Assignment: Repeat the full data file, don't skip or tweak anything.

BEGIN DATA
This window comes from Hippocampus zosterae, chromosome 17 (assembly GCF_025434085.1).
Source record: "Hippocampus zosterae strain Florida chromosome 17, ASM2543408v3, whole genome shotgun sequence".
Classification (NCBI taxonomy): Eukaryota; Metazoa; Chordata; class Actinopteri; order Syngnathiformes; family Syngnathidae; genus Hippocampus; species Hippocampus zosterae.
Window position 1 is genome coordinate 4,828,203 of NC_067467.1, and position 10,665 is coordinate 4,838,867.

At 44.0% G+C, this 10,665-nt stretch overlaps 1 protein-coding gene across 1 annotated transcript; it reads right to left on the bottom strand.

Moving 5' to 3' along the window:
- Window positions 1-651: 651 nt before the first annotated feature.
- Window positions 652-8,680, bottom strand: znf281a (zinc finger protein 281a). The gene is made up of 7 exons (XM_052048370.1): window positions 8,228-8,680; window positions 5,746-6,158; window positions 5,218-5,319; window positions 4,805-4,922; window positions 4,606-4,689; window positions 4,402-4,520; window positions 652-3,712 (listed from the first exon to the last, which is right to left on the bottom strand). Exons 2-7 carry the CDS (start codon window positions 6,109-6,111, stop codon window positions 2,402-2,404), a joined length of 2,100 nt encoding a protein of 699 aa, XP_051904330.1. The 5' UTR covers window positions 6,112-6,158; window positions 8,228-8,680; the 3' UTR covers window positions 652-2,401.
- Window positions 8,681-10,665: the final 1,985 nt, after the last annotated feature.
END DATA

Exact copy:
This window comes from Hippocampus zosterae, chromosome 17 (assembly GCF_025434085.1).
Source record: "Hippocampus zosterae strain Florida chromosome 17, ASM2543408v3, whole genome shotgun sequence".
Classification (NCBI taxonomy): Eukaryota; Metazoa; Chordata; class Actinopteri; order Syngnathiformes; family Syngnathidae; genus Hippocampus; species Hippocampus zosterae.
Window position 1 is genome coordinate 4,828,203 of NC_067467.1, and position 10,665 is coordinate 4,838,867.

At 44.0% G+C, this 10,665-nt stretch overlaps 1 protein-coding gene across 1 annotated transcript; it reads right to left on the bottom strand.

Moving 5' to 3' along the window:
- Window positions 1-651: 651 nt before the first annotated feature.
- Window positions 652-8,680, bottom strand: znf281a (zinc finger protein 281a). The gene is made up of 7 exons (XM_052048370.1): window positions 8,228-8,680; window positions 5,746-6,158; window positions 5,218-5,319; window positions 4,805-4,922; window positions 4,606-4,689; window positions 4,402-4,520; window positions 652-3,712 (listed from the first exon to the last, which is right to left on the bottom strand). Exons 2-7 carry the CDS (start codon window positions 6,109-6,111, stop codon window positions 2,402-2,404), a joined length of 2,100 nt encoding a protein of 699 aa, XP_051904330.1. The 5' UTR covers window positions 6,112-6,158; window positions 8,228-8,680; the 3' UTR covers window positions 652-2,401.
- Window positions 8,681-10,665: the final 1,985 nt, after the last annotated feature.